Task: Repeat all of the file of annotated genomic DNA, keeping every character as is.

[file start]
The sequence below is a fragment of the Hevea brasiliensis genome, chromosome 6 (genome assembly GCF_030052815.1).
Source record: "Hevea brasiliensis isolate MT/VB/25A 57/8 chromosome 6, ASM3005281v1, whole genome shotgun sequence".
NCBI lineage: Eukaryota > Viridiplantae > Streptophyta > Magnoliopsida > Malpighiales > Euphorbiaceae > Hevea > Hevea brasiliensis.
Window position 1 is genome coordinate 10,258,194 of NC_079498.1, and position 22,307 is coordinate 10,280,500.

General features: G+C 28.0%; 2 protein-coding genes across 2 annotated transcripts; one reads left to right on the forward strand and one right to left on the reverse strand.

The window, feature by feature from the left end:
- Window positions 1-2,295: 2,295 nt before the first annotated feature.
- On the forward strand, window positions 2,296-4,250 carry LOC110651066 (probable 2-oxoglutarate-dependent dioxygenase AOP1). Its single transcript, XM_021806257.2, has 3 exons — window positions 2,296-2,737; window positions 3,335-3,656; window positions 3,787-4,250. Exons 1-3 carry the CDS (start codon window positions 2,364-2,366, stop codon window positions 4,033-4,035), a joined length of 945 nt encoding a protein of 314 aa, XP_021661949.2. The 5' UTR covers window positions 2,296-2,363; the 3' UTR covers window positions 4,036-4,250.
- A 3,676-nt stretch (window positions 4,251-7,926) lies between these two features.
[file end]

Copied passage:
The sequence below is a fragment of the Hevea brasiliensis genome, chromosome 6 (genome assembly GCF_030052815.1).
Source record: "Hevea brasiliensis isolate MT/VB/25A 57/8 chromosome 6, ASM3005281v1, whole genome shotgun sequence".
NCBI lineage: Eukaryota > Viridiplantae > Streptophyta > Magnoliopsida > Malpighiales > Euphorbiaceae > Hevea > Hevea brasiliensis.
Window position 1 is genome coordinate 10,258,194 of NC_079498.1, and position 22,307 is coordinate 10,280,500.

General features: G+C 28.0%; 2 protein-coding genes across 2 annotated transcripts; one reads left to right on the forward strand and one right to left on the reverse strand.

The window, feature by feature from the left end:
- Window positions 1-2,295: 2,295 nt before the first annotated feature.
- On the forward strand, window positions 2,296-4,250 carry LOC110651066 (probable 2-oxoglutarate-dependent dioxygenase AOP1). Its single transcript, XM_021806257.2, has 3 exons — window positions 2,296-2,737; window positions 3,335-3,656; window positions 3,787-4,250. Exons 1-3 carry the CDS (start codon window positions 2,364-2,366, stop codon window positions 4,033-4,035), a joined length of 945 nt encoding a protein of 314 aa, XP_021661949.2. The 5' UTR covers window positions 2,296-2,363; the 3' UTR covers window positions 4,036-4,250.
- A 3,676-nt stretch (window positions 4,251-7,926) lies between these two features.